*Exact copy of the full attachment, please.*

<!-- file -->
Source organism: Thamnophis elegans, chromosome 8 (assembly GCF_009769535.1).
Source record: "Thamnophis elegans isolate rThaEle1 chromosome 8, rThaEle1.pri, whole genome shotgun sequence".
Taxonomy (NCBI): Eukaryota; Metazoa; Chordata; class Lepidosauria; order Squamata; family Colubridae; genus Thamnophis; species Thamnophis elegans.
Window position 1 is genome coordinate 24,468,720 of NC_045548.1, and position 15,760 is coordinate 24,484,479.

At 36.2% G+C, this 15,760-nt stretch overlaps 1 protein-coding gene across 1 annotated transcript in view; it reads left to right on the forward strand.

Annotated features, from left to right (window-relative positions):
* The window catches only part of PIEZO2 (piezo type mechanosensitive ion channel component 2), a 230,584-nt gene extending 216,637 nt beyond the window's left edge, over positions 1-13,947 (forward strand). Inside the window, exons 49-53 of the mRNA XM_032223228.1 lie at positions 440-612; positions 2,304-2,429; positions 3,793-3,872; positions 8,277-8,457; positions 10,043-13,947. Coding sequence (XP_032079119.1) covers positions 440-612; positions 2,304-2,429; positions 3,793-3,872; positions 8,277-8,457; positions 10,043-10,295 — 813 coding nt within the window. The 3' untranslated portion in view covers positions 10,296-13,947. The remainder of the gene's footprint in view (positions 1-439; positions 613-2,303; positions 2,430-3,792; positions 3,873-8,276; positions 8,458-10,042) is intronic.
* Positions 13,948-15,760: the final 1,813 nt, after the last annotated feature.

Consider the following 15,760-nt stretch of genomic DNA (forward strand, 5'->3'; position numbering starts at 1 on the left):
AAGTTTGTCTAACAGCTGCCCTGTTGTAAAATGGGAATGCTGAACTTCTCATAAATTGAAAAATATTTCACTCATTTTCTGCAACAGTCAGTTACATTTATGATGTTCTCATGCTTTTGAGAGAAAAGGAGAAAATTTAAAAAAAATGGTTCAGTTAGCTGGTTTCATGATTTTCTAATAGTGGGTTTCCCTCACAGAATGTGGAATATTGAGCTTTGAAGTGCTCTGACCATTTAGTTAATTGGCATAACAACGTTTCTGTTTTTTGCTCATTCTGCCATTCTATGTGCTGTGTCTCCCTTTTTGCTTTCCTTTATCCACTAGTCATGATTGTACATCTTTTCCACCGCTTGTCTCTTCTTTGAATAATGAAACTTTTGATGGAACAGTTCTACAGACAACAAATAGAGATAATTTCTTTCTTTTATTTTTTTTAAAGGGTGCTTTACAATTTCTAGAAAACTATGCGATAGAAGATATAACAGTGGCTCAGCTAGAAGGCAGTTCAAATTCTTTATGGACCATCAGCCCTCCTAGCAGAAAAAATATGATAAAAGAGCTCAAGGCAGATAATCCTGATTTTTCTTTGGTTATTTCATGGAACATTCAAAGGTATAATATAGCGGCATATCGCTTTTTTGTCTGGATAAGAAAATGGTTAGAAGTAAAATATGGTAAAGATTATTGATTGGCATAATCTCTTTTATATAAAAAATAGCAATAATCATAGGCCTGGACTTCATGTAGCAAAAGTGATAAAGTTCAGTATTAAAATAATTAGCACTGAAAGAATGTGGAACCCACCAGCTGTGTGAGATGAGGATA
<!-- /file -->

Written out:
Source organism: Thamnophis elegans, chromosome 8 (assembly GCF_009769535.1).
Source record: "Thamnophis elegans isolate rThaEle1 chromosome 8, rThaEle1.pri, whole genome shotgun sequence".
Taxonomy (NCBI): Eukaryota; Metazoa; Chordata; class Lepidosauria; order Squamata; family Colubridae; genus Thamnophis; species Thamnophis elegans.
Window position 1 is genome coordinate 24,468,720 of NC_045548.1, and position 15,760 is coordinate 24,484,479.

At 36.2% G+C, this 15,760-nt stretch overlaps 1 protein-coding gene across 1 annotated transcript in view; it reads left to right on the forward strand.

Annotated features, from left to right (window-relative positions):
* The window catches only part of PIEZO2 (piezo type mechanosensitive ion channel component 2), a 230,584-nt gene extending 216,637 nt beyond the window's left edge, over positions 1-13,947 (forward strand). Inside the window, exons 49-53 of the mRNA XM_032223228.1 lie at positions 440-612; positions 2,304-2,429; positions 3,793-3,872; positions 8,277-8,457; positions 10,043-13,947. Coding sequence (XP_032079119.1) covers positions 440-612; positions 2,304-2,429; positions 3,793-3,872; positions 8,277-8,457; positions 10,043-10,295 — 813 coding nt within the window. The 3' untranslated portion in view covers positions 10,296-13,947. The remainder of the gene's footprint in view (positions 1-439; positions 613-2,303; positions 2,430-3,792; positions 3,873-8,276; positions 8,458-10,042) is intronic.
* Positions 13,948-15,760: the final 1,813 nt, after the last annotated feature.

Consider the following 15,760-nt stretch of genomic DNA (forward strand, 5'->3'; position numbering starts at 1 on the left):
AAGTTTGTCTAACAGCTGCCCTGTTGTAAAATGGGAATGCTGAACTTCTCATAAATTGAAAAATATTTCACTCATTTTCTGCAACAGTCAGTTACATTTATGATGTTCTCATGCTTTTGAGAGAAAAGGAGAAAATTTAAAAAAAATGGTTCAGTTAGCTGGTTTCATGATTTTCTAATAGTGGGTTTCCCTCACAGAATGTGGAATATTGAGCTTTGAAGTGCTCTGACCATTTAGTTAATTGGCATAACAACGTTTCTGTTTTTTGCTCATTCTGCCATTCTATGTGCTGTGTCTCCCTTTTTGCTTTCCTTTATCCACTAGTCATGATTGTACATCTTTTCCACCGCTTGTCTCTTCTTTGAATAATGAAACTTTTGATGGAACAGTTCTACAGACAACAAATAGAGATAATTTCTTTCTTTTATTTTTTTTAAAGGGTGCTTTACAATTTCTAGAAAACTATGCGATAGAAGATATAACAGTGGCTCAGCTAGAAGGCAGTTCAAATTCTTTATGGACCATCAGCCCTCCTAGCAGAAAAAATATGATAAAAGAGCTCAAGGCAGATAATCCTGATTTTTCTTTGGTTATTTCATGGAACATTCAAAGGTATAATATAGCGGCATATCGCTTTTTTGTCTGGATAAGAAAATGGTTAGAAGTAAAATATGGTAAAGATTATTGATTGGCATAATCTCTTTTATATAAAAAATAGCAATAATCATAGGCCTGGACTTCATGTAGCAAAAGTGATAAAGTTCAGTATTAAAATAATTAGCACTGAAAGAATGTGGAACCCACCAGCTGTGTGAGATGAGGATA